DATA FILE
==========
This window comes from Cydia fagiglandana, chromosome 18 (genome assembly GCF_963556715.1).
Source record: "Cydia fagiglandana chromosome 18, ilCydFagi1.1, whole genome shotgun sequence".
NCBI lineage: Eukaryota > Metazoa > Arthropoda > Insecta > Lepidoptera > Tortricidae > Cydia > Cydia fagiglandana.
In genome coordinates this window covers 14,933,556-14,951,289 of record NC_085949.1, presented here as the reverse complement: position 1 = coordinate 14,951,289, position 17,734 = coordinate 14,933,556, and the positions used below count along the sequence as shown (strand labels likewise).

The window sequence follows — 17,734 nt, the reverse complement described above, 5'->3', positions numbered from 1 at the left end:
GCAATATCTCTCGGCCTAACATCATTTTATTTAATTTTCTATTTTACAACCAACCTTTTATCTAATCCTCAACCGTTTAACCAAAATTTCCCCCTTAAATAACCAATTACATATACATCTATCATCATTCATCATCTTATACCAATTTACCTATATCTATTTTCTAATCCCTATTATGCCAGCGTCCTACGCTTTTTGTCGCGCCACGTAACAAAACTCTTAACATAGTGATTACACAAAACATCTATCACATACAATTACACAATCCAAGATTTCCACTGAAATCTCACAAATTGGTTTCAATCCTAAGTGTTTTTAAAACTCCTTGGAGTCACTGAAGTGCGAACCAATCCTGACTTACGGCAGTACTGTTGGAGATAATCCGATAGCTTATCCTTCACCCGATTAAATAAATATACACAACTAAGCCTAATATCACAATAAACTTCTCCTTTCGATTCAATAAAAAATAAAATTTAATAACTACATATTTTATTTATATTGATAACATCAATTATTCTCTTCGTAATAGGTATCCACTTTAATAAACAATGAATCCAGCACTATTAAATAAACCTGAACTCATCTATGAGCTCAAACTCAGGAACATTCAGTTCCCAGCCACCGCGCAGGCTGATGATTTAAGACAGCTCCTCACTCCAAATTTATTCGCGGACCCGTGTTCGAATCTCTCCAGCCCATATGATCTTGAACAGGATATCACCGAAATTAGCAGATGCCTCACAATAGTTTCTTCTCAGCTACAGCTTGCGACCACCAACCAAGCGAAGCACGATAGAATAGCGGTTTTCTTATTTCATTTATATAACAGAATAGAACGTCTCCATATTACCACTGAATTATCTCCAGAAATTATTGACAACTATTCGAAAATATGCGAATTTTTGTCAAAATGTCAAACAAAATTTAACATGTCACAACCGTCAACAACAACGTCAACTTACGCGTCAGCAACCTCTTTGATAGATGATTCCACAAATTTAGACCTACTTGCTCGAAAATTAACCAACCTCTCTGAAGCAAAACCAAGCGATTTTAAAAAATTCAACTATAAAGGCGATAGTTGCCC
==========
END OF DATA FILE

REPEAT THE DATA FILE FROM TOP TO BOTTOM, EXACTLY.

This window comes from Cydia fagiglandana, chromosome 18 (genome assembly GCF_963556715.1).
Source record: "Cydia fagiglandana chromosome 18, ilCydFagi1.1, whole genome shotgun sequence".
NCBI lineage: Eukaryota > Metazoa > Arthropoda > Insecta > Lepidoptera > Tortricidae > Cydia > Cydia fagiglandana.
In genome coordinates this window covers 14,933,556-14,951,289 of record NC_085949.1, presented here as the reverse complement: position 1 = coordinate 14,951,289, position 17,734 = coordinate 14,933,556, and the positions used below count along the sequence as shown (strand labels likewise).

The window sequence follows — 17,734 nt, the reverse complement described above, 5'->3', positions numbered from 1 at the left end:
GCAATATCTCTCGGCCTAACATCATTTTATTTAATTTTCTATTTTACAACCAACCTTTTATCTAATCCTCAACCGTTTAACCAAAATTTCCCCCTTAAATAACCAATTACATATACATCTATCATCATTCATCATCTTATACCAATTTACCTATATCTATTTTCTAATCCCTATTATGCCAGCGTCCTACGCTTTTTGTCGCGCCACGTAACAAAACTCTTAACATAGTGATTACACAAAACATCTATCACATACAATTACACAATCCAAGATTTCCACTGAAATCTCACAAATTGGTTTCAATCCTAAGTGTTTTTAAAACTCCTTGGAGTCACTGAAGTGCGAACCAATCCTGACTTACGGCAGTACTGTTGGAGATAATCCGATAGCTTATCCTTCACCCGATTAAATAAATATACACAACTAAGCCTAATATCACAATAAACTTCTCCTTTCGATTCAATAAAAAATAAAATTTAATAACTACATATTTTATTTATATTGATAACATCAATTATTCTCTTCGTAATAGGTATCCACTTTAATAAACAATGAATCCAGCACTATTAAATAAACCTGAACTCATCTATGAGCTCAAACTCAGGAACATTCAGTTCCCAGCCACCGCGCAGGCTGATGATTTAAGACAGCTCCTCACTCCAAATTTATTCGCGGACCCGTGTTCGAATCTCTCCAGCCCATATGATCTTGAACAGGATATCACCGAAATTAGCAGATGCCTCACAATAGTTTCTTCTCAGCTACAGCTTGCGACCACCAACCAAGCGAAGCACGATAGAATAGCGGTTTTCTTATTTCATTTATATAACAGAATAGAACGTCTCCATATTACCACTGAATTATCTCCAGAAATTATTGACAACTATTCGAAAATATGCGAATTTTTGTCAAAATGTCAAACAAAATTTAACATGTCACAACCGTCAACAACAACGTCAACTTACGCGTCAGCAACCTCTTTGATAGATGATTCCACAAATTTAGACCTACTTGCTCGAAAATTAACCAACCTCTCTGAAGCAAAACCAAGCGATTTTAAAAAATTCAACTATAAAGGCGATAGTTGCCC